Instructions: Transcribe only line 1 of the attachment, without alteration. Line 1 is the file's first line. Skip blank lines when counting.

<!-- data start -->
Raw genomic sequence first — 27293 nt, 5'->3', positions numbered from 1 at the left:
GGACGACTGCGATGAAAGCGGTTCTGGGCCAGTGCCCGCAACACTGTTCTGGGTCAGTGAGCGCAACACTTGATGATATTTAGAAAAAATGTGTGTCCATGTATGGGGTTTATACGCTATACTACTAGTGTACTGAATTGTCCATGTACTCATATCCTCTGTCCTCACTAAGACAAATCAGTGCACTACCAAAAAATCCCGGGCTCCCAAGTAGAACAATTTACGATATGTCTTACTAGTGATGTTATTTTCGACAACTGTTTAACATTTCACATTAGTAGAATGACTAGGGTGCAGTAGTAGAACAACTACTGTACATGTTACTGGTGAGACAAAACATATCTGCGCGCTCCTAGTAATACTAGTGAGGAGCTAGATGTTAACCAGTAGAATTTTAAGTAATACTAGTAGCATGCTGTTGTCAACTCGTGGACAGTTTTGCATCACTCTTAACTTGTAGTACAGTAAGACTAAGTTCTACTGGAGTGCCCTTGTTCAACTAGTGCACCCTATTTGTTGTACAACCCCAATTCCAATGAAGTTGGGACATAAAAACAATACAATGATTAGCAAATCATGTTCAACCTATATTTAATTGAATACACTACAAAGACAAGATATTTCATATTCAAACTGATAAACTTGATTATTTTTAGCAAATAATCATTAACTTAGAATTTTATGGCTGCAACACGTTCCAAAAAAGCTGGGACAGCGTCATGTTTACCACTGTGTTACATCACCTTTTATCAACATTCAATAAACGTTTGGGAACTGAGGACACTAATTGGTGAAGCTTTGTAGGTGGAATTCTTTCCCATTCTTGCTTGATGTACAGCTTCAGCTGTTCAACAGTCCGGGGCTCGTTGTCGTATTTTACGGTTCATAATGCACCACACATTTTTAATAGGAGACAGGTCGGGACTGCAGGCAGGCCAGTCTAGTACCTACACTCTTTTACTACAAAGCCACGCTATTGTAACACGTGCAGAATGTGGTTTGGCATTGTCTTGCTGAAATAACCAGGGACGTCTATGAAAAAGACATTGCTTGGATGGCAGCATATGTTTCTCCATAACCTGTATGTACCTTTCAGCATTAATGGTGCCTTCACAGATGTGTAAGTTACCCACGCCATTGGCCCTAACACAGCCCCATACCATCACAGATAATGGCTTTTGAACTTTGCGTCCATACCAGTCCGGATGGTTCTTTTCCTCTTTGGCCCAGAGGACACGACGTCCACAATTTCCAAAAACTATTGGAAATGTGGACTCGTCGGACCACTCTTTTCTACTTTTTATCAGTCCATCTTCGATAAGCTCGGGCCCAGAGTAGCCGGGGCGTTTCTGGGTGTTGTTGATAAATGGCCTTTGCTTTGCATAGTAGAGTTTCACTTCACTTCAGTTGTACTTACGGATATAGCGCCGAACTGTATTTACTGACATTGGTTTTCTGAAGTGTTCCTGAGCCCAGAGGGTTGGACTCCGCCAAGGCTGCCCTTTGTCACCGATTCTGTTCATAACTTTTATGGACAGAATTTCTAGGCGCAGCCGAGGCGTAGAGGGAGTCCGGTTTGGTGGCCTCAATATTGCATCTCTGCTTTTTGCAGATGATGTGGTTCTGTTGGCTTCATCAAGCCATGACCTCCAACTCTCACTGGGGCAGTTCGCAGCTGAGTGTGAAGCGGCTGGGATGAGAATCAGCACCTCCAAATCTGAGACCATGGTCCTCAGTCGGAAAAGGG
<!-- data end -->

Raw genomic sequence first — 27293 nt, 5'->3', positions numbered from 1 at the left: